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ANGELS FYI

Angels' Scott Kazmir thinks he's been treated fairly

The left-handed starter's month away from the team to work on his mechanics 'was necessary.'

May 22, 2011|By Mike DiGiovanna
  • Angels starter Scott Kazmir delivers a pitch during an exhibition game against the Chicago White Sox this spring at Tempe Diablo Stadium.
Angels starter Scott Kazmir delivers a pitch during an exhibition game… (Jake Roth / US Presswire )

Scott Kazmir joined the Angels on Sunday after what seemed like a monthlong exile in extended spring training, but there was no chip on his shoulder, no venom in his voice toward the team that seemed to banish him to Arizona.

"There's no issue there," Kazmir said when asked if he thinks he's been treated fairly. "It's a matter of me not rushing things and making progress instead of setting a time and date on when I need to get ready.

"That hasn't worked for me in the past. We've communicated the whole time. I feel it was necessary to take the steps we did."

Those steps seemed extreme, maybe even a little harsh, for a left-hander with six years of big league experience and a $12-million salary.

Kazmir struggled badly in 2010, going 9-15 with a 5.94 earned-run average, and after he was rocked for five runs and five hits in 1 2/3 innings of his first start this season, the Angels put him on the disabled list because of lower-back soreness.

Kazmir was throwing within two weeks, but instead of beginning a rehabilitation assignment with a minor league club, he was sent to extended spring training, where games start at 9 a.m. and are played before crowds resembling a high school junior varsity game.

He will finally begin a rehab stint with triple-A Salt Lake on Tuesday.

"Of course, I felt isolated, but I think it was a good situation to still be in competitive games and face hitters," Kazmir said. "I got a chance to work on a lot of things. It's a humbling experience, to say the least, but I think I'm on the right track now.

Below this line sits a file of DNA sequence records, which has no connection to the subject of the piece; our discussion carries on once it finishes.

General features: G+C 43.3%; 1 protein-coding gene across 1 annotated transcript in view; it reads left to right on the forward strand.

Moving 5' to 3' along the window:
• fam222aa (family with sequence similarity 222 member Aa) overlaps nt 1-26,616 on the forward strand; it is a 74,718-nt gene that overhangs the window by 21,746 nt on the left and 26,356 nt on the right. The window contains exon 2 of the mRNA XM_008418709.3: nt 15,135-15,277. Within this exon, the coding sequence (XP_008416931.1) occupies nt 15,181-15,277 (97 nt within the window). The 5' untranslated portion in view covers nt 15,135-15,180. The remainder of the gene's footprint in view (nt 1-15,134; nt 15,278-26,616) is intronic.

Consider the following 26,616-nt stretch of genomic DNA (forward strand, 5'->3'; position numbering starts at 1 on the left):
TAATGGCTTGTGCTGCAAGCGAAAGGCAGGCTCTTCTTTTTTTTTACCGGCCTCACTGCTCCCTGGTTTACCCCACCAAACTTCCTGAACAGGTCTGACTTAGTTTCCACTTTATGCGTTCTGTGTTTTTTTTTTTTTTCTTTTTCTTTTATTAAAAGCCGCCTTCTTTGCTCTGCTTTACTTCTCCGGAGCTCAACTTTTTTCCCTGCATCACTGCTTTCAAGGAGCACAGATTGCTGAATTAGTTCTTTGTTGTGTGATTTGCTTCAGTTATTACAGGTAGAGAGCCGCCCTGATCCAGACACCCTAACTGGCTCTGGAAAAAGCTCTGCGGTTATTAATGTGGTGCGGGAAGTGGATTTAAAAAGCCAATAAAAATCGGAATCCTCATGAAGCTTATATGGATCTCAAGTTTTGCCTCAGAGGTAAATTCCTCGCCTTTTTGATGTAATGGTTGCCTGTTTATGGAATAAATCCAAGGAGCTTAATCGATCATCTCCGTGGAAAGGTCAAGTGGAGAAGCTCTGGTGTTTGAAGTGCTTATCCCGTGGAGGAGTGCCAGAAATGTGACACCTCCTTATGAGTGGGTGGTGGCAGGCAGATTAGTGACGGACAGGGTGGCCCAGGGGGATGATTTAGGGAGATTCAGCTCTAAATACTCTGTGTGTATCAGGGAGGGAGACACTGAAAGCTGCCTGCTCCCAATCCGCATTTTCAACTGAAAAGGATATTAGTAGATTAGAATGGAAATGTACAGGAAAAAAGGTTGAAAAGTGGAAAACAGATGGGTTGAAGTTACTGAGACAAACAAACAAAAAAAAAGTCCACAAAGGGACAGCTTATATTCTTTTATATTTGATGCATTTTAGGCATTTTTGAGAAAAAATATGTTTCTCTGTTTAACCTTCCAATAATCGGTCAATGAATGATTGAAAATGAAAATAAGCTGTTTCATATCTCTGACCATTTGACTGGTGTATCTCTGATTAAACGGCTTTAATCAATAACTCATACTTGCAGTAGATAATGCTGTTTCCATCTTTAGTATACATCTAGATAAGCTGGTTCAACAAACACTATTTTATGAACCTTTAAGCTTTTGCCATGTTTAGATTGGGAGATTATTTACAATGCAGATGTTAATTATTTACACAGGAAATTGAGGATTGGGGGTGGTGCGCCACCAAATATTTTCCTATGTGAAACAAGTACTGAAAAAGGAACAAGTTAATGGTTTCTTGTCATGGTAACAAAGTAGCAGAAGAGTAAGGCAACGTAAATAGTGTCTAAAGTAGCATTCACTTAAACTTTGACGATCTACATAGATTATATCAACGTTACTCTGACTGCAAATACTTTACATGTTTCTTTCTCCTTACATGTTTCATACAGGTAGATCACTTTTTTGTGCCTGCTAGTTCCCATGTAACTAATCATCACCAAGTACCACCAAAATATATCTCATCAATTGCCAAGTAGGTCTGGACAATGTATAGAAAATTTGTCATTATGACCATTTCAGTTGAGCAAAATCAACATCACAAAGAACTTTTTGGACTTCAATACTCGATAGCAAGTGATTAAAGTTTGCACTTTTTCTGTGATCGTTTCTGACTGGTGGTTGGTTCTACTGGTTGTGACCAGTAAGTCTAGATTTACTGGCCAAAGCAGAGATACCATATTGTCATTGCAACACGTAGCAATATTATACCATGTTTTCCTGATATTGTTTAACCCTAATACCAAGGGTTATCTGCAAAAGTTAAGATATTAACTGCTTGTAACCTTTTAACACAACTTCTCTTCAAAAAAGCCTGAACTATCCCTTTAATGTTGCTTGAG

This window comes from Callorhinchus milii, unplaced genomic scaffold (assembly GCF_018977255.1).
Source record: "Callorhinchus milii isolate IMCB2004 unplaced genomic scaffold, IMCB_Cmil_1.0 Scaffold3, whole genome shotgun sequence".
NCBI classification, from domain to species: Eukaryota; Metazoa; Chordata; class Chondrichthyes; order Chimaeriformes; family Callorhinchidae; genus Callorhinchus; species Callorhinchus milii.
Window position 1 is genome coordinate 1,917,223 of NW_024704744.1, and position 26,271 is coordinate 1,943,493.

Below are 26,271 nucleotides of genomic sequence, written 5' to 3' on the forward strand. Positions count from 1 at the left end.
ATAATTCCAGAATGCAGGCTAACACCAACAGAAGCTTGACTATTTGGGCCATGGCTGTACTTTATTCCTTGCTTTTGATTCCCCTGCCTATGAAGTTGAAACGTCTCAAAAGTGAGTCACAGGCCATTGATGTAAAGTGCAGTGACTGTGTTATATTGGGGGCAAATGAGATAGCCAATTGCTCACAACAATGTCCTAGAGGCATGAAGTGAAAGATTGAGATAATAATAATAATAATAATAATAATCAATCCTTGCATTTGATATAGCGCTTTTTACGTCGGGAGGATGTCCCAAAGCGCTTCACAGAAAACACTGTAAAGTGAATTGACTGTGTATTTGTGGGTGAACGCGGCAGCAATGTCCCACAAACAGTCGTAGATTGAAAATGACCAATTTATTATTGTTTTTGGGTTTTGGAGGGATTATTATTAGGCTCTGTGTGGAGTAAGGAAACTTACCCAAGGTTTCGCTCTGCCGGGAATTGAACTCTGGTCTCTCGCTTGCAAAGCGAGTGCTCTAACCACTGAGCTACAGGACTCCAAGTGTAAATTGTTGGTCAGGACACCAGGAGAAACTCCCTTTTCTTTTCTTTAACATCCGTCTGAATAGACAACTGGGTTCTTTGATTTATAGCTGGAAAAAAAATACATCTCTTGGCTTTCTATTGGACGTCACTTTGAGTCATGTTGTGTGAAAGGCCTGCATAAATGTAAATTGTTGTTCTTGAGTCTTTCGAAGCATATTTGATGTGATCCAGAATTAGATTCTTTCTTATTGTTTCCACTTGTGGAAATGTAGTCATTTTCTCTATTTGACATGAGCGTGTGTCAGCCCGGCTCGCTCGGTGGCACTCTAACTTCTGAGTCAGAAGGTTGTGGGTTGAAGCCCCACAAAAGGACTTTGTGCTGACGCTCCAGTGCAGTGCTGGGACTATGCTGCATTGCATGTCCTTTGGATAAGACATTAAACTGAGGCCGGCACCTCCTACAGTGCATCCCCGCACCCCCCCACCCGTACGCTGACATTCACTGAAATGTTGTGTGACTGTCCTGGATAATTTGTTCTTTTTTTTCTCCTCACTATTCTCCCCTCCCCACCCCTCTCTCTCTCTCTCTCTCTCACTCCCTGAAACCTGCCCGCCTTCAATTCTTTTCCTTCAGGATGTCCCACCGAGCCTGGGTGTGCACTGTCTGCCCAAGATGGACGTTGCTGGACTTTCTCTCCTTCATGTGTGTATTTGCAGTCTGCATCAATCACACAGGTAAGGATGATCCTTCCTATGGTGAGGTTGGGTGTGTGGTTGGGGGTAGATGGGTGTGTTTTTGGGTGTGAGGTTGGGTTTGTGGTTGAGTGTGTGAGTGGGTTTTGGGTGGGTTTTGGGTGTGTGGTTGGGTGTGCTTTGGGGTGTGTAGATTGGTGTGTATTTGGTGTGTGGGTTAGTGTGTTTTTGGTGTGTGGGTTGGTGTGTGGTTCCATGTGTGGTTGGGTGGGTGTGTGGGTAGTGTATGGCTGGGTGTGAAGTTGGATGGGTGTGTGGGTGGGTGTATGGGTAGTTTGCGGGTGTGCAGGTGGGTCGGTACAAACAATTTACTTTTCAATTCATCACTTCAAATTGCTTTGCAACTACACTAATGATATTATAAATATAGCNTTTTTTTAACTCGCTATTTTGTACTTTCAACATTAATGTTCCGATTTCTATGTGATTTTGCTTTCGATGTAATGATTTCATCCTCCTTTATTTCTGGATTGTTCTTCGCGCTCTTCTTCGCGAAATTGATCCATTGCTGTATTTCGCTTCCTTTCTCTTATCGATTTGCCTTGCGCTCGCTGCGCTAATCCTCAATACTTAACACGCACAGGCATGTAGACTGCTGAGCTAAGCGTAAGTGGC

"Trying to work through things as the season is going on, during those four days between starts, just wasn't helping. Every four days, I felt I had to change something, and I never got in a groove, I never got comfortable."

The Angels sent Kazmir to Arizona to find a consistent delivery and release point. Kazmir feels he needs to stop tinkering so much with his mechanics and regain a feel for pitching.

"There's quite a few things I've figured out, but I want to be vague with a lot of stuff, because what's gotten me in trouble before is thinking about one thing that might be a problem, and that leads to another thing and another thing," Kazmir said. "I just want to be myself and throw to the mitt, and I'm definitely making progress."

Extra credit

The Angels went extra innings for a major league-leading 11th time Saturday night, losing to the Braves, 5-4, in 12 innings.

The Angels were out-hit, 17-5, and they failed to get a hit after the fifth inning. The Braves scored the winning run when Alex Gonzalez singled, took second on Alexi Amarista's error and scored on Joe Mather's double.

Bobby Abreu (two-run homer) and Torii Hunter (two-run single) gave the Angels a 4-0 lead, but the Braves scored four runs in the seventh, which featured Mather's three-run homer against Angels starter Joel Pineiro.

The Angels are on pace to play 38 extra-inning games, and they have played 27 extra innings, the equivalent of three full games. The major league record for extra-inning games in a season is 31 by the 1943 Boston Red Sox.

Kendrick out

Howie Kendrick, who leads the Angels with a .322 average, received a cortisone injection Saturday in his right hamstring, which tightened up in Seattle on Thursday. He is not expected to return to the lineup until Tuesday night at the earliest.

mike.digiovanna@latimes.com

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